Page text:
• Python (with Debian / Raspbian : packages “python” and “python-dev”)
  • RPi.GPIO library (0.4.0a or newer) (with Debian / Raspbian : package “python-rpi.gpio”)

To help you with the assembly, you may refer to the following files :

  • You may need to download and install Raspberry Part for Fritzing
  • picheckvoltage.fzz (into “doc” folder): the assembly mockup to open with Fritzing (http://fritzing.org/)

Electronic assembly

Mockup on breadboard: Mockup on breadboard

Electronic schematics: Electronic schematics

Live install on MovingRaspiPlus Live install on MovingRaspiPlus

How to use PiCheckVoltage

You'll first have to build the electronic assembly, then plug it to the Raspberry Pi

Then copy "config.py.example" file to "config.py" and edit it to fit your needs. Each option is documented.

When you're done, just launch RasPiLEDmeter with ./picheckvoltage.sh start as root user and that's all :-) When you want / need to stop it, just execute ./picheckvoltage.sh stop as root user.

Network interface

PiCheckVoltage provides a network interface to querie battery status through network. Just connect to it (default port is 50007), and status will be immediately sent, with the following format :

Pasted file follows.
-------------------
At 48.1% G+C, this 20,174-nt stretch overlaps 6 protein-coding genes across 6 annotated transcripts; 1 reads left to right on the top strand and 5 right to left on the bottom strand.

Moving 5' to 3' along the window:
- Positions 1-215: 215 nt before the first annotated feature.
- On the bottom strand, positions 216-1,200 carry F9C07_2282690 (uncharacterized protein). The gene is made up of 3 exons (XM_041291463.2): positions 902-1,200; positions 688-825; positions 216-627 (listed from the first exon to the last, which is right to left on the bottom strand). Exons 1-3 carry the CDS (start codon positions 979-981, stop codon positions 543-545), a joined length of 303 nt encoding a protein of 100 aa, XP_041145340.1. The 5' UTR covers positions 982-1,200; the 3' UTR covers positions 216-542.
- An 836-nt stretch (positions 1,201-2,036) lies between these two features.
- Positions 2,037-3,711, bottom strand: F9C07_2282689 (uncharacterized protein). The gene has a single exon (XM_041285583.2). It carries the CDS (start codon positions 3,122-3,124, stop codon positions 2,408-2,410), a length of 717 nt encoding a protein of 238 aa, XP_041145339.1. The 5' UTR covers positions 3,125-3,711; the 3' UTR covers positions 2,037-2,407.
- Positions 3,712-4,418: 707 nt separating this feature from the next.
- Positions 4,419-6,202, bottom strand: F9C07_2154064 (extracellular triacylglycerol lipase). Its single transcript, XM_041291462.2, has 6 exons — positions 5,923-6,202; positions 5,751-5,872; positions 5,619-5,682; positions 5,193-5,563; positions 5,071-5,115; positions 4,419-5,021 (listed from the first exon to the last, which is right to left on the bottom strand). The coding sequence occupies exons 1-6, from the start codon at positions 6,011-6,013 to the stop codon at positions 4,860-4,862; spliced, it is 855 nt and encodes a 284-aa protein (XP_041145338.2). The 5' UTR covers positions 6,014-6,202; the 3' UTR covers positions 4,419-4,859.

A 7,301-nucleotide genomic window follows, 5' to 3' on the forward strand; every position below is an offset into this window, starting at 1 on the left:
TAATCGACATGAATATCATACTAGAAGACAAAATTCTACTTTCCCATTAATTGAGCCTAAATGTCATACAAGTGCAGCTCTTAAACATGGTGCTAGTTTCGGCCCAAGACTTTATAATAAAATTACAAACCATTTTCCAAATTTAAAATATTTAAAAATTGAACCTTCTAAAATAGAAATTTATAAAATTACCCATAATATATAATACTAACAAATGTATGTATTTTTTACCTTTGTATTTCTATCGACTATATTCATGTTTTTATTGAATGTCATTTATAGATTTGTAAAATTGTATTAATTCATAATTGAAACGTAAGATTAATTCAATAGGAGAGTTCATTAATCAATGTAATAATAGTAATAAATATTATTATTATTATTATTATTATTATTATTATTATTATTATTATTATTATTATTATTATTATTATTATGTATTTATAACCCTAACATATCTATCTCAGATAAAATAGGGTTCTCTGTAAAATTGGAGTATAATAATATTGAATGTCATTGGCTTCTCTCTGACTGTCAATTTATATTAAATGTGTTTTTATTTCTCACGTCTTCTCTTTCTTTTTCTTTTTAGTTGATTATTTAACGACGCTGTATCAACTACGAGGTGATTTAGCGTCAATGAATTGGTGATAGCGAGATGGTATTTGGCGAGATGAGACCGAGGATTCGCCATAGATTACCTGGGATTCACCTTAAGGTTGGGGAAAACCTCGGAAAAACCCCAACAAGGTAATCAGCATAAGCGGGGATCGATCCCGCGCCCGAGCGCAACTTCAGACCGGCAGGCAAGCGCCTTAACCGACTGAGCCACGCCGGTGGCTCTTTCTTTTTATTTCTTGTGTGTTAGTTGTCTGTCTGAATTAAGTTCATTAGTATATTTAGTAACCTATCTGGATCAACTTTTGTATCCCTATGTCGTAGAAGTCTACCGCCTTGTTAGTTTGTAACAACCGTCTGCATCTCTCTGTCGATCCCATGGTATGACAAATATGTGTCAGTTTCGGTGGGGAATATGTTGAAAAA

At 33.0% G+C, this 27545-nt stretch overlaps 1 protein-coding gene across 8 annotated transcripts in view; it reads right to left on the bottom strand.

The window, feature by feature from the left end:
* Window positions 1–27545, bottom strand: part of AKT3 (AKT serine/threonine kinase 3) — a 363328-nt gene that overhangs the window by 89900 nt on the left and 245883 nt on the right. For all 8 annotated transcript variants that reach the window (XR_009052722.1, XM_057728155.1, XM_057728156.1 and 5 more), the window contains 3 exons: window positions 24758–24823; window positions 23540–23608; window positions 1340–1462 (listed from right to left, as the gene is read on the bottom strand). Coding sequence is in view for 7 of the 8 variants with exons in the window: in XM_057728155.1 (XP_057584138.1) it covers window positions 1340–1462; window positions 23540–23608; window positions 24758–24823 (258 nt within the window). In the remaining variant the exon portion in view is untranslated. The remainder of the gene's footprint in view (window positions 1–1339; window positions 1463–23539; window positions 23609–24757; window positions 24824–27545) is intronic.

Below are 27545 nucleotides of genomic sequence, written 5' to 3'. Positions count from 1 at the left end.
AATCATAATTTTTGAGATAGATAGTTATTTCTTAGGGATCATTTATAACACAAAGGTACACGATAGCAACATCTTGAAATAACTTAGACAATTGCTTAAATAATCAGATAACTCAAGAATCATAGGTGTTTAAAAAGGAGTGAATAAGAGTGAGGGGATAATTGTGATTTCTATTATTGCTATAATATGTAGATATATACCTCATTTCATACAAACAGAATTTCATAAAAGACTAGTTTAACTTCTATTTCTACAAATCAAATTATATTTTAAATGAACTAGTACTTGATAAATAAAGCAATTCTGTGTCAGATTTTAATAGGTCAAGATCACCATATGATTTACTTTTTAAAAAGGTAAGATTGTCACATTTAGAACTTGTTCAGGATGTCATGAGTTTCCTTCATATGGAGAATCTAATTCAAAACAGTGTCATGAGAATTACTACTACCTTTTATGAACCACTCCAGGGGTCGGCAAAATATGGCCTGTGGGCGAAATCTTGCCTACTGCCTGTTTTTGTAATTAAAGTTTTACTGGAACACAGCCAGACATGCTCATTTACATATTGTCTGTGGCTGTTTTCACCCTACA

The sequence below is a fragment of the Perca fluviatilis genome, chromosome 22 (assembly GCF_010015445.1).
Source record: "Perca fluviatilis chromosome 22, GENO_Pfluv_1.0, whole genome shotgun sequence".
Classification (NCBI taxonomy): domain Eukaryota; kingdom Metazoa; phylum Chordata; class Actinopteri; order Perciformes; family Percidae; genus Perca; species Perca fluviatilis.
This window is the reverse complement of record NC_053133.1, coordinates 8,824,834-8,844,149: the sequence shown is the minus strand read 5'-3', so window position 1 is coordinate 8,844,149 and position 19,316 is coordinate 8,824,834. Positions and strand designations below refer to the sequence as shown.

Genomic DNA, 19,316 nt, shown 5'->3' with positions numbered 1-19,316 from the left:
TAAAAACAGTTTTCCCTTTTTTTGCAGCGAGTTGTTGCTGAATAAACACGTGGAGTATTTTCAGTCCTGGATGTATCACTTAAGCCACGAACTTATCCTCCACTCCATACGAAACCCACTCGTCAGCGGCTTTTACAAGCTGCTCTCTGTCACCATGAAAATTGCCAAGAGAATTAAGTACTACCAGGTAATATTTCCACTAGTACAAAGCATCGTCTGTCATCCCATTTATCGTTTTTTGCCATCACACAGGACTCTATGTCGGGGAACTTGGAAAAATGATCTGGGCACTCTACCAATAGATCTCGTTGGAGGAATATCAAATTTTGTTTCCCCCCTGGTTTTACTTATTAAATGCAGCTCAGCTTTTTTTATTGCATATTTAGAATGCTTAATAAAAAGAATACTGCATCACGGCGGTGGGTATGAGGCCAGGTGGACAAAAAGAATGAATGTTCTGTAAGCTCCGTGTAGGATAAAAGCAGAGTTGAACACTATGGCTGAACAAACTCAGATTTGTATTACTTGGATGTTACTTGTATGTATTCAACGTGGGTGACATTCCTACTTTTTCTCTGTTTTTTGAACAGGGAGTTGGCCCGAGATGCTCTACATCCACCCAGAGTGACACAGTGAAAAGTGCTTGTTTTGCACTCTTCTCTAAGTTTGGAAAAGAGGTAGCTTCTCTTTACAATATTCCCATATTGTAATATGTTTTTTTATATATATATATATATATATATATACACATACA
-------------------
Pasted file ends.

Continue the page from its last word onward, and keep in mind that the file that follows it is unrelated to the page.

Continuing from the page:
<low voltage ADC value>|<current voltage adc value>|<max voltage adc value>||<low voltage value>|<current voltage value>|<max voltage value>

  • Voltage ADC value is a number between 0 and 1023
  • Voltage value is a number using Volt unit

An example return value could be : 731.332897319|853|975.110529758||8.4|9.3296875|11.2, which means :

  • ADC value for minimum battery voltage is around 731.
  • ADC value for current voltage is 853.
  • ADC value for maximum voltage is around 975.
  • Minimum battery voltage is 8.4V.
  • Current battery voltage is around 9.33V .
  • Maximum battery voltage is 11.2V.

Note : ADC value for maximum voltage may not be equal to 1023 as we have to deal with the imprecision of the resistor voltage divider. With the given example, voltage reference for the ADC is 3.3V (+3.3V power line from Raspberry Pi), and the used resistor divider (10kΩ and 3.9kΩ resistors) steps down 11.2V to 3.14V, not speaking of resistor tolerance.

SIGFOX network push

PiCheckVoltage is able to communicate with a SIGFOX serial modem to push battery status to this IoT (Internet of Things) network. Pushed value is current battery voltage, truncated to 10 characters and converted to hexadecimal. Tested modem is TD1202 Evaluation Board.

SIGFOX is a cellular network operator which provides a low cost data transmission service. The service is completely dedicated to low throughput Machine-to-Machine/ Internet of Things applications. See http://www.sigfox.com for more information.

To use SIGFOX push, you'll have to enable it from “config.py” file, and install PySerial module (on Debian / Raspbian, install package “python-serial”.

You can see on this page live data pushed by my SIGFOX modem.

Altough originaly intended to be used with a SIGFOX modem, this feature may be used with any serial device.